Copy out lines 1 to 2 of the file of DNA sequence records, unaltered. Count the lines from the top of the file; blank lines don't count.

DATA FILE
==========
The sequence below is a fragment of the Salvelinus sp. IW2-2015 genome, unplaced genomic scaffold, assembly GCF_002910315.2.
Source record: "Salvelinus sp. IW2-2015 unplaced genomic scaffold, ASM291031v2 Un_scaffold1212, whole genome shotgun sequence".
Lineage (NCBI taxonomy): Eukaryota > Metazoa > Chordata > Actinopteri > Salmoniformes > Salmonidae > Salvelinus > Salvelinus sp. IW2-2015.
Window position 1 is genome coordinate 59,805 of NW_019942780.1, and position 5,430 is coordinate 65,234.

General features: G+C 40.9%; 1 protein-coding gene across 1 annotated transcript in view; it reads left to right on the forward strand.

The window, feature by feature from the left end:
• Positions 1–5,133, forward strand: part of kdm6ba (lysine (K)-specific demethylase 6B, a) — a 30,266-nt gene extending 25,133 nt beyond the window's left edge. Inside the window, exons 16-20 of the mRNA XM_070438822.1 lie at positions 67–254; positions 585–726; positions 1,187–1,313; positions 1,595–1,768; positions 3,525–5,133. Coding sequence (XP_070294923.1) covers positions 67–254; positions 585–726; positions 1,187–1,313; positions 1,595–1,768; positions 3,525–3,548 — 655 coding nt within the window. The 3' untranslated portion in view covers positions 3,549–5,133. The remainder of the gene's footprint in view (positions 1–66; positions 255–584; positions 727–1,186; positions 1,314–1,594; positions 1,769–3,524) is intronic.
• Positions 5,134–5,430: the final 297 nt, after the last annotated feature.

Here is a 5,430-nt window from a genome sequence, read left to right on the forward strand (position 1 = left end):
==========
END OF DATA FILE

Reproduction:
The sequence below is a fragment of the Salvelinus sp. IW2-2015 genome, unplaced genomic scaffold, assembly GCF_002910315.2.
Source record: "Salvelinus sp. IW2-2015 unplaced genomic scaffold, ASM291031v2 Un_scaffold1212, whole genome shotgun sequence".